In my last post, I discussed why I wanted to buy ebooks I could truly own, and my subsequent attempts to buy such a copy of John Scalzi’s Redshirts from a readers’-rights-friendly retailer. I initially had a hard time finding an ebook store that fulfilled three basic requirements:
- The store must sell a DRM-free copy of the book, in a convenient format. That eliminated specialized ebook stores that didn’t carry the title at all. Also, a number of major sites only had DRM-locked versions at first.
- The store must make the format and DRM-free status clear. Most mass-market ebooks are still locked down with DRM, and I don’t want to get stuck with that, either for this title or for other titles I might buy. So the store had to make it clear what I was buying, either by a notation on the book’s catalog page, or by a general policy stating that books they offered were DRM-free.
- The store must not require me to agree to give up my rights as a reader under copyright law. In particular, I would not consent to any terms of sale that significantly limited my rights of fair use or first sale. Fair use allows me to make copies of copyrighted material under certain conditions, such as quoting and critiquing a small portion in my own work, or making a complete personal copy of a TV show I’ve received or CD I’ve bought, for more convenient consumption. First sale lets me decide how to dispose of a book once I’ve bought it, including giving over the copy of something I’ve already lawfully acquired to someone else. (First sale rights also let libraries lend out books without having to ask publishers first.) Each of these rights has limits, and there are still disputes over how far these rights can be applied to digital content. But I didn’t want to pre-emptively sign away rights that copyright law might give me.
I didn’t think it would be that hard to find a retailer to meet these requirements. But here’s what I found when I went shopping:
Barnes and Noble: Since we owned a Nook, I first called up the store app on that device. The ebook was simply marked as a “Nook Book”, with no clear differentation between a DRM-free and a DRM-locked copy. (The current catalog page for the book now mentions in the overview that it’s being sold without DRM, though not very prominently.) I also recalled that to get access to the store in the first place, I had to click through a terms of service agreement. Reviewing that on the web turned up a clause saying I couldn’t “copy, transfer, sublicense, assign, rent, lease, lend, resell or in any way transfer any rights to all or any portion of the Digital Content to any third party” except under certain explicit, very limited conditions. In other words, give up first sale rights to anything I bought in the Nook store. Rather than do that, I moved on to another retailer.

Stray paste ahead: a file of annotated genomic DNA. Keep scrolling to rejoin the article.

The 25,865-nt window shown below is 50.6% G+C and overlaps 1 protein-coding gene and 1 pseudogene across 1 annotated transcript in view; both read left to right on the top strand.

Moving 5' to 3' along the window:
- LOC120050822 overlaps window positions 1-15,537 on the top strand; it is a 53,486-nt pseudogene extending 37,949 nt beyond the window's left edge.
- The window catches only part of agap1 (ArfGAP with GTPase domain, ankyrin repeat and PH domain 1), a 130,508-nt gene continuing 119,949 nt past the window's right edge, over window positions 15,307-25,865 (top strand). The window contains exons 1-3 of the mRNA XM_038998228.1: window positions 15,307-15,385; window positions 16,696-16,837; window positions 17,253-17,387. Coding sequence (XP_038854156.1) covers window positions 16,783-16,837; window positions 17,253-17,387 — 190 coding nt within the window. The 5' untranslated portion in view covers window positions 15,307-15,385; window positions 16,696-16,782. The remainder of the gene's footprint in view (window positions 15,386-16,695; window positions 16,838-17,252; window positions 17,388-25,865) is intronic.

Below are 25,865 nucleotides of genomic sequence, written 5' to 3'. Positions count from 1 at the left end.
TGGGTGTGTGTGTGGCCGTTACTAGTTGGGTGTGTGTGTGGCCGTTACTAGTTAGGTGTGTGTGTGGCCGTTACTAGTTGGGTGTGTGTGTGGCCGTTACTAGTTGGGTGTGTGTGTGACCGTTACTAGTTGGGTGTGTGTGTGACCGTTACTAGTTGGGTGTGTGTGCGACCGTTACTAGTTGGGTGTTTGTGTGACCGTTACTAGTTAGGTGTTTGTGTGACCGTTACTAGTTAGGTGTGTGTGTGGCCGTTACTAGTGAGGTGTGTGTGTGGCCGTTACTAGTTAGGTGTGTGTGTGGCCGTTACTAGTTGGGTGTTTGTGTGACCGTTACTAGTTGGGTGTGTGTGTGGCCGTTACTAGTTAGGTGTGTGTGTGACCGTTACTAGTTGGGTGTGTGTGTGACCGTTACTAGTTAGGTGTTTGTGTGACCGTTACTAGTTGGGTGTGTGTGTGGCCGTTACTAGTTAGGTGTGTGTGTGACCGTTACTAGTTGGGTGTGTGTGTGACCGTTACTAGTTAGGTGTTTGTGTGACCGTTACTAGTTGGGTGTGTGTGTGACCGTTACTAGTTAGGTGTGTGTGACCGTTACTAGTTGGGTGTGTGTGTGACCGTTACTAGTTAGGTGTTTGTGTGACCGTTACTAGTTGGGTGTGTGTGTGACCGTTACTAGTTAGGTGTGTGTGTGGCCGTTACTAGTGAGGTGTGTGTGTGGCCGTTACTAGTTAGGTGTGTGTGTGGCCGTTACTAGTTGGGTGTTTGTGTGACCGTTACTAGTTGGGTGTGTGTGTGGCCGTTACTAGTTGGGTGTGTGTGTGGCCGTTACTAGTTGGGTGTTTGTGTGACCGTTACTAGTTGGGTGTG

Sony Reader store: Information on format and DRM status is not clear for its books. Based on Sony’s past history with DRM, there’s no way I’m giving them the benefit of the doubt with the formats they might use.
Independent bookstores: I also looked into whether I could buy an ebook through one of the independent bookstores I’ve liked shopping in. Unfortunately, they don’t seem to offer much. My local indie store doesn’t appear to sell ebooks at all, and Powell’s doesn’t offer seem to offer this title at present. Independents in the IndeBound ebook program appear to just be referral agents for Google Books.
So there’s at least one reasonably comprehensive and reader-friendly ebookstore out there. I’d be happy to hear about others as well. And I look forward to buying and owning more books, in both print and electronic formats.